The image of wasps in Germany is very much influenced by the two very present and often considered annoying species German wasp (Paravespula germanica) and the common wasp (Paravespula vulgaris). However, there are at least 700 species of social wasps worldwide. Which are your favorites and why?

My favorite wasps are not just the social wasps, but the many thousands of species of solitary wasps. In these, each female builds a single, small nest, puts in food for the larvae, lays an egg on it, closes the nest and leaves the nursery to itself. We already know 10,000 species of digger wasps alone, which are a group of solitary species, which are particularly widespread in the world's deserts. But even here in Germany there are already around 250 species of digger wasps. This is an enormously diverse and fascinating group of wasps!

PD Dr. Michael Ohl is the Scientific Director of the Hymenoptera and Netwed Collection at the Museum für Naturkunde. His research focus is on the taxonomy, phylogeny and evolution of the hymenoptera. He is particularly interested in the highly diverse digger wasps. In addition, Michael Ohl is acting head of the Center for Integrative Biodiversity Discovery, newly founded in 2018, at the Museum für Naturkunde. In summer 2018 he published the book "Stachel und Staat" - a passionate natural history of bees, wasps and ants. For the book, Bernhard Schurian, photographer, specialist in digitization and insect lover at the Museum für Naturkunde, took numerous, fascinating macro photos of wasp species from all over the world. A little insight:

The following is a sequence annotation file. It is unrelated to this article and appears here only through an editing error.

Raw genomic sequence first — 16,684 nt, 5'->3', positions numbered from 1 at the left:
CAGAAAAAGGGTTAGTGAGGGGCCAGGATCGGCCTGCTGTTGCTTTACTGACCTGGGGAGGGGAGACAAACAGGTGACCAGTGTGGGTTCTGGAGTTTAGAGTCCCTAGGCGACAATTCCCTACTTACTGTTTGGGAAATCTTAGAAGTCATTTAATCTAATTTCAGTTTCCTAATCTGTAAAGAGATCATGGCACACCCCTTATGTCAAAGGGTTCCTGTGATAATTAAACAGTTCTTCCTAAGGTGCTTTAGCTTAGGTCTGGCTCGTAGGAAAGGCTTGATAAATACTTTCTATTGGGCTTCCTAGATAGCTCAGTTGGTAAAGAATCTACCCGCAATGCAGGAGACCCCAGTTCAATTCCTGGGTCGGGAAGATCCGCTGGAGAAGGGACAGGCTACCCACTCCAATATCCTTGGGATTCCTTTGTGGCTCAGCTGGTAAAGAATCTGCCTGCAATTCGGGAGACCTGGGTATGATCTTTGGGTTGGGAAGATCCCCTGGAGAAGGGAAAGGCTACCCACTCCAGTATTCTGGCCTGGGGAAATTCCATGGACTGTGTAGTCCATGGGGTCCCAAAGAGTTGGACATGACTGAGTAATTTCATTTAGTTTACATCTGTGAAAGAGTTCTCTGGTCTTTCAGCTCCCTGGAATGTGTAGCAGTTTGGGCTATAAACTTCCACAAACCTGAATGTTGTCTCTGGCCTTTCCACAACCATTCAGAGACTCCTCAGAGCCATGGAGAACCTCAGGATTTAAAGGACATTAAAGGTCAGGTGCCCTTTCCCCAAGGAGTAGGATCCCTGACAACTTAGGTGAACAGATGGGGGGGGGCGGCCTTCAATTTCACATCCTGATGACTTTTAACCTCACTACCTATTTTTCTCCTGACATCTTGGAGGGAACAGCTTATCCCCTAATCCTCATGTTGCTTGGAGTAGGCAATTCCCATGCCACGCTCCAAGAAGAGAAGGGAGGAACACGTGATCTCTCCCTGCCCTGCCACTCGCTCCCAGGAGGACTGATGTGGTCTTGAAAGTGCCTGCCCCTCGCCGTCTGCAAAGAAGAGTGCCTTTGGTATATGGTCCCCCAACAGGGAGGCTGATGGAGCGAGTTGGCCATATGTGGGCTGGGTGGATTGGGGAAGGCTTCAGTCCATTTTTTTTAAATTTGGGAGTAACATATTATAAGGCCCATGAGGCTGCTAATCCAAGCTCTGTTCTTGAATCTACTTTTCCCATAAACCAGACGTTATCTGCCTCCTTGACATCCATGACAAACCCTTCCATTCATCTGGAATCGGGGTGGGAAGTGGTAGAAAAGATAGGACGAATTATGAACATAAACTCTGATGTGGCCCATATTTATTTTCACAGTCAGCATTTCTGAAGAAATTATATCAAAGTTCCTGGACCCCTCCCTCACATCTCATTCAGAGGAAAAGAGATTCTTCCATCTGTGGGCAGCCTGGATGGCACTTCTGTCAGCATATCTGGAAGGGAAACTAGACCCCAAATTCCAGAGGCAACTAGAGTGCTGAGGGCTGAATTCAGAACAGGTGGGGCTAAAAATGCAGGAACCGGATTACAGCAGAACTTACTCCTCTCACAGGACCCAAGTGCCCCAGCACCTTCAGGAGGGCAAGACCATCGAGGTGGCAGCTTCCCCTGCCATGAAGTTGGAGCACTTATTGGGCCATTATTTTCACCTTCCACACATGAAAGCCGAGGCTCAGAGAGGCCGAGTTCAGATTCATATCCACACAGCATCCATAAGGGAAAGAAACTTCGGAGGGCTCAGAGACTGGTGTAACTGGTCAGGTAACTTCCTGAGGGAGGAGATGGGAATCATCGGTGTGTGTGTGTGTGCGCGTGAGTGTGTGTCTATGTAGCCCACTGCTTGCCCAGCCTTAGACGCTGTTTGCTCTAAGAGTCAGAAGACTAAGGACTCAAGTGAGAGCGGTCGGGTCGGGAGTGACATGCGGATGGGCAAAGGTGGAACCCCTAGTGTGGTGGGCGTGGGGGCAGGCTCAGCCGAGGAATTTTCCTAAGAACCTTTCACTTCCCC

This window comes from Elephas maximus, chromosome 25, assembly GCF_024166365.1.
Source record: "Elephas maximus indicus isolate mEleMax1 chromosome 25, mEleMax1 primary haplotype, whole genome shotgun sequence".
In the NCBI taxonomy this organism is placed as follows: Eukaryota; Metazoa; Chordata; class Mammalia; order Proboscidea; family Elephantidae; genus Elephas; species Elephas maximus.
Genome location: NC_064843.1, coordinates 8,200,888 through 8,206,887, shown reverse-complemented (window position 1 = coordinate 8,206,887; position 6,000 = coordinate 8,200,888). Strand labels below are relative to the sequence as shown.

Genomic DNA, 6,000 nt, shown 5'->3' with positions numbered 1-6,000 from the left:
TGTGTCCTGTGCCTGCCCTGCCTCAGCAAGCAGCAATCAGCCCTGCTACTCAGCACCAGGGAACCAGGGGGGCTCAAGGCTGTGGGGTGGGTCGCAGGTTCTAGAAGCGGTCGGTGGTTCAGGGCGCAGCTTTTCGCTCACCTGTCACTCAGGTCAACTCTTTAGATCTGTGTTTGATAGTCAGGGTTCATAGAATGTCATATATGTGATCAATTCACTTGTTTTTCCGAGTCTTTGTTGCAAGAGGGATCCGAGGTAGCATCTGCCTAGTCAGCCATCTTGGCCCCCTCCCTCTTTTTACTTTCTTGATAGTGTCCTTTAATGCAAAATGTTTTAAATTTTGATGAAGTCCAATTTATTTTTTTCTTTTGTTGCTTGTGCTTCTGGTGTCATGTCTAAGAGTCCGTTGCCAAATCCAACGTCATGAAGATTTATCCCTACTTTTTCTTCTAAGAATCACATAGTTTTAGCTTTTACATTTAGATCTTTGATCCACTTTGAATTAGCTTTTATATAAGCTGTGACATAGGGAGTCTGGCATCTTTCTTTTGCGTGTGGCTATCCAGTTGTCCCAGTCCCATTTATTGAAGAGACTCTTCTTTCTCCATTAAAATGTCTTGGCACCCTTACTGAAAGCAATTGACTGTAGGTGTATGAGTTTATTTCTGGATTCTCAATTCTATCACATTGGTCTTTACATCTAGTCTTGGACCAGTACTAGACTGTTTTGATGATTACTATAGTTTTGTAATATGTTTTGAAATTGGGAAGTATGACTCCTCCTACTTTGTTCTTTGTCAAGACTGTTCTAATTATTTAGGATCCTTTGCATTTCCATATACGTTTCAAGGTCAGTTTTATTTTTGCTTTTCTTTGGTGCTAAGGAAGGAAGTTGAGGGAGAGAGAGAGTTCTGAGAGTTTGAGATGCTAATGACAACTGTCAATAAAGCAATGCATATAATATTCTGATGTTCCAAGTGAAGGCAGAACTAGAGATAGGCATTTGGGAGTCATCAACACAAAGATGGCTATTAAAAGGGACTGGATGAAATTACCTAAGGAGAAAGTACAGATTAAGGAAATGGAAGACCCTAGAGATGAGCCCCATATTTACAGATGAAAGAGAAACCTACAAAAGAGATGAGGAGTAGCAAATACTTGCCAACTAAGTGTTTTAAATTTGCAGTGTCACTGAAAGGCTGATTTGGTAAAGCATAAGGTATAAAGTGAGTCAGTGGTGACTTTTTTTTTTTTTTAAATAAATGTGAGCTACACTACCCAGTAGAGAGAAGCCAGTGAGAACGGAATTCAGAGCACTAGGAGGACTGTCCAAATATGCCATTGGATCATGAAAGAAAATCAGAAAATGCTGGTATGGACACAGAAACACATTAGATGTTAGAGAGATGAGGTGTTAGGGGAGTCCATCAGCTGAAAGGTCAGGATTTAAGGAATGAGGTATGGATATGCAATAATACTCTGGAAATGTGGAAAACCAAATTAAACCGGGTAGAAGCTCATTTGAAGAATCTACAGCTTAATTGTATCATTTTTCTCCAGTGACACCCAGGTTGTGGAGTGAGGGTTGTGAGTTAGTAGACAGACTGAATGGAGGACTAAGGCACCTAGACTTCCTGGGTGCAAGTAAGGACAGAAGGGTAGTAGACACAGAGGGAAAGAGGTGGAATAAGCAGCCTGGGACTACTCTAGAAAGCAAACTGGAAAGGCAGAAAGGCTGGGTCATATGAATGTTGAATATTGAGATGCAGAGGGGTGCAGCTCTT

In conversation with wasp researcher Michael Ohl

Where can you find the largest wasp in the world? Is it life threatening? How dangerous are our wasps here in Germany? And what does beer have to do with wasps? Lisa Rufus alias the smart shit posed her questions to wasp researcher Micheal Ohl. You can find the video here: